The Mission of AlexaArt Photography is to touch the lives and hearts of as many people as possible through the vision of a camera lens and/or glamour remake to allow creativity and vision to uniquely transform each individual to reveal their inner strength, beauty & self confidence, no matter what size, race, age or origin.
My name is Maria Bleahu. I was born in Sibiu, Romania, in the region of Transylvania, I moved to the United States at an early age with my parents for a better life. Growing up with two cultures, I often felt like an outside observer, carefully studying language and behaviors so as not to attract negative attention to myself. Fascinated with psychology and anthropology, my childhood dream was becoming a photojournalist for National Geographic Magazine. This career path led me to two different disciplines, photography and cultural anthropology.
Although I grew up learning more traditional arts like painting, drawing, sculpture and printmaking, photography was an easy transition for me, combining my two passions, psychology and anthropology and expressing them in a creative medium. I bought my first camera when I was in college, getting my BFA and BA from Youngstown State University.
While in college, I worked as an assistant to the Chair of the Anthropology department, Dr. John White. Assuming a variety of roles, I journeyed to the Hubbard House and took photographs of the location, made prints from twenty year old negatives, photographed artifacts, catalogued and organized artifacts, did statistical analysis of the area surrounding the Hubbard House and helped him write a chapter in his book. I also worked as lab assistant for the photography and printmaking departments, getting to know the faculty and students from both art and anthropology departments. At the same time as I was working on my two degrees, I began freelancing as a photographer, taking photos of weddings and events professionally and urban landscapes and portraiture for my fine arts program. During this time, I met Dr. Rosemary D’Apolito who was a professor of mine in the sociology department. She hired me to photograph her wedding and took me under her wing as a mentor.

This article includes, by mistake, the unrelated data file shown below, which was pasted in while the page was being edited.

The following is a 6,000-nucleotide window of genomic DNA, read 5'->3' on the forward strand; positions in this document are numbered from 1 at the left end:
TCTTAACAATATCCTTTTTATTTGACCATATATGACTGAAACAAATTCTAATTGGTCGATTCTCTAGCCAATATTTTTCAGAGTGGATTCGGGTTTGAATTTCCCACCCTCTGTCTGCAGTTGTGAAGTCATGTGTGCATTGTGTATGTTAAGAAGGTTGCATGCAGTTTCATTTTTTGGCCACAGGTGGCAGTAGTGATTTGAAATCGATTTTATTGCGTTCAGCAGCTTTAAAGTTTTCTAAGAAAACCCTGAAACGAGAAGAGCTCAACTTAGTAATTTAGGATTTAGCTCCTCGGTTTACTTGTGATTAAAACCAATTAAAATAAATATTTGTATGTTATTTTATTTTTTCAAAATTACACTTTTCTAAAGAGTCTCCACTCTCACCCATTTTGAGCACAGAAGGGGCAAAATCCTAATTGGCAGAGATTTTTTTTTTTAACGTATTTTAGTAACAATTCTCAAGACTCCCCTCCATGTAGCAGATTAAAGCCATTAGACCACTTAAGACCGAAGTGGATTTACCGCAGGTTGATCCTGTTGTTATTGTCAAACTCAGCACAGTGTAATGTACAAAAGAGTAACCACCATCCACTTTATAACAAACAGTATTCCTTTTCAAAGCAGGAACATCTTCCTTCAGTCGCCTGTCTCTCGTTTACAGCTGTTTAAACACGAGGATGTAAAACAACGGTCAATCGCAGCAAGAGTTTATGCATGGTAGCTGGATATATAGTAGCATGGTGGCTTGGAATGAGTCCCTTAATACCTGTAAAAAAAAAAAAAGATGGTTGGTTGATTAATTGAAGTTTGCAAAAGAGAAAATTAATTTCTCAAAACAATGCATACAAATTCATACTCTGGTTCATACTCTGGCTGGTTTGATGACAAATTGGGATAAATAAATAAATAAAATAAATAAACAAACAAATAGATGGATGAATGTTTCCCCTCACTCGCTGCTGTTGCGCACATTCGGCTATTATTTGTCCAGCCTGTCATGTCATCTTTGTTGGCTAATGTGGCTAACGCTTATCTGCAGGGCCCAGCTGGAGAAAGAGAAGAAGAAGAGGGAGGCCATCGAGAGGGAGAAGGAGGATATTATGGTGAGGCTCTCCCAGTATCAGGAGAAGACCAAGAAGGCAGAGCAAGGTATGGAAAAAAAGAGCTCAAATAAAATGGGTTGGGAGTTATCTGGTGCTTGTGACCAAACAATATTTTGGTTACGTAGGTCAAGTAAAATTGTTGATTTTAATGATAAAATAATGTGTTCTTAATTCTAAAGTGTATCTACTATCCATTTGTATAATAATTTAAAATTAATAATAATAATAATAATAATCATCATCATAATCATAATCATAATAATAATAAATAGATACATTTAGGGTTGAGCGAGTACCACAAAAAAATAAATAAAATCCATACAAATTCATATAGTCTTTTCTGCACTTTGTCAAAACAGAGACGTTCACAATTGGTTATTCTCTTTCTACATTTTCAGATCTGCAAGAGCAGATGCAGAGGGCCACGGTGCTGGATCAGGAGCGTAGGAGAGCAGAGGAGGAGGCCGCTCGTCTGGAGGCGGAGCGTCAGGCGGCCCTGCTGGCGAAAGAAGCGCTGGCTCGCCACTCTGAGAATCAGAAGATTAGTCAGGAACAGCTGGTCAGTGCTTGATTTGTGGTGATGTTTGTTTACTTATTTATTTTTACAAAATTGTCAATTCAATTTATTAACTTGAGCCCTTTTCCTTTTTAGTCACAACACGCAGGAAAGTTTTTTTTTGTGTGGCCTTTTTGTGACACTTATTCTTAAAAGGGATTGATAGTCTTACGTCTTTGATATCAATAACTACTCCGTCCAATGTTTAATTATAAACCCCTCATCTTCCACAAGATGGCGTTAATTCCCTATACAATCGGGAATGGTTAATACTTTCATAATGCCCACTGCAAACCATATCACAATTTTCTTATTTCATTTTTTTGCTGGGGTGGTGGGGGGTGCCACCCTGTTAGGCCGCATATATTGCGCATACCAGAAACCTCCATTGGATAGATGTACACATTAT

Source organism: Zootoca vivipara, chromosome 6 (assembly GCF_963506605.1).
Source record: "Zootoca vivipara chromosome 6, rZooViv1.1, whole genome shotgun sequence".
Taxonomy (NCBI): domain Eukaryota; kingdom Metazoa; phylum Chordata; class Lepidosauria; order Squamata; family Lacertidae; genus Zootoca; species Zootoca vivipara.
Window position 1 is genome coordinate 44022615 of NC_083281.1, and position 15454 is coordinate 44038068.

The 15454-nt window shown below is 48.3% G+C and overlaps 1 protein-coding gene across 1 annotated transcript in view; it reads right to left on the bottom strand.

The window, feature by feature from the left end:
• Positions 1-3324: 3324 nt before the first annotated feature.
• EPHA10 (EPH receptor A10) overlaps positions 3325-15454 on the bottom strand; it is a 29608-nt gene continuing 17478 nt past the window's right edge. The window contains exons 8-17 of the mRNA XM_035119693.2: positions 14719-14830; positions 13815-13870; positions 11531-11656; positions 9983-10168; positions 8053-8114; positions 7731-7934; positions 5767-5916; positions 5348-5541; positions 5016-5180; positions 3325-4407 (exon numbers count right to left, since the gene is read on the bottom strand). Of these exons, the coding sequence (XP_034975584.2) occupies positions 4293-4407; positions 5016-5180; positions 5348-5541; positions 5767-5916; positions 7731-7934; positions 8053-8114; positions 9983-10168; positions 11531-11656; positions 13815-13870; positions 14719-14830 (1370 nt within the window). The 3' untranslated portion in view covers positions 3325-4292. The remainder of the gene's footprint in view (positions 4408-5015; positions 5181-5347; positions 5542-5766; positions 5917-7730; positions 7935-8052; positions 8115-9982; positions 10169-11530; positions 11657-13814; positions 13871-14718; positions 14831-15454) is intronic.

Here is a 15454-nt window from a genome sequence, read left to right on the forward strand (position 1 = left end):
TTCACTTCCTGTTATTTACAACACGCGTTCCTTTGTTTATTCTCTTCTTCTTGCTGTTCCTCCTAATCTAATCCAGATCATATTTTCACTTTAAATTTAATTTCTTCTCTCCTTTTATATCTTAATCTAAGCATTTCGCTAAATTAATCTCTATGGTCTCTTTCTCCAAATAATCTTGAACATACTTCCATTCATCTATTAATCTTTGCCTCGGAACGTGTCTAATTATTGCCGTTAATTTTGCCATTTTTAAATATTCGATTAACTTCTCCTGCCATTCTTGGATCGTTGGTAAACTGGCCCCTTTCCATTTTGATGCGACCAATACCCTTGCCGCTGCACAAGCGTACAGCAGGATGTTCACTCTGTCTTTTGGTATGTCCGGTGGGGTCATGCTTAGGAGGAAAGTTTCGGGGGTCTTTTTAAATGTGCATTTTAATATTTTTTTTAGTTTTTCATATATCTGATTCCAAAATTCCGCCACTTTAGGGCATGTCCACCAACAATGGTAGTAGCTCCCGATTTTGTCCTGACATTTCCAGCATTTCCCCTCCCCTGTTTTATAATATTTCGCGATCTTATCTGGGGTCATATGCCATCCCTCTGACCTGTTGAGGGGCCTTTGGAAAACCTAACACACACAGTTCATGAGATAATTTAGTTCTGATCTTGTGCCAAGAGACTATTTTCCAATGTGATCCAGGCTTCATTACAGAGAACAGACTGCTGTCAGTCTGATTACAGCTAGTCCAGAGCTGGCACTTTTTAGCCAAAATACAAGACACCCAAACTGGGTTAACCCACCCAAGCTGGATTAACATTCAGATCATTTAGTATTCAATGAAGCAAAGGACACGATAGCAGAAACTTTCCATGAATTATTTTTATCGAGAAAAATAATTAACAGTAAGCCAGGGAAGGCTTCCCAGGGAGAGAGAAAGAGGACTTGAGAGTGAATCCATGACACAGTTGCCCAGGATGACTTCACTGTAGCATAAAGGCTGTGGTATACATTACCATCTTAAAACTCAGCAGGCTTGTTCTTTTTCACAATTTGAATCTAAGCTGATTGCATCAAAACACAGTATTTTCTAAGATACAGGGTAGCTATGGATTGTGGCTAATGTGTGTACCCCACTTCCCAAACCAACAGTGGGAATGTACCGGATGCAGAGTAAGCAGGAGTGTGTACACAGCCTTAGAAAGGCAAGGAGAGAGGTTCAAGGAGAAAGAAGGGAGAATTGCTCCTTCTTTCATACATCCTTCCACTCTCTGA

After graduation, I continued freelancing and when I saw the increasing need to do event videography, in addition to photography, I decided to study filmmaking. I attended the New York Film Academy in 2006 and received my filmmaking certificate at the end of the year. There, I learned how to write a script, direct actors, produce short films, and take on the role of director of photography. About a dozen short films later, I graduated and continued working on independent films, as director of photography and assistant director.
I won my first cinematography award for “The Fastest Gun in the West,” an 8mm short that aired at the Soho Short Film Festival in London, after its debut at the Cannes Film Festival, 14th out of over 200 films submitted. Here are a few examples of my work, including “Fastest Gun” Following film school, I began working as an instructor for the Video Department at Stark State College, where I continue to work, as full time faculty and course coordinator for the video program. My students and I worked on the behind the scenes footage for 25 Hill, an independent feature directed by Corbin Bernsen.
Continuing with my photographic roots, I embarked on a sociological project with Dr. D’Apolito, photographing women for her research on new immigrants who moved to the Mahoning Valley. I had my first solo exhibit in 2010 at the Youngstown Historical Center of Industry and Labor in Youngstown Ohio. It was the largest opening of a solo exhibit in its history. One day, I would like to write, direct, and produce films, both independently and possibly for large studios.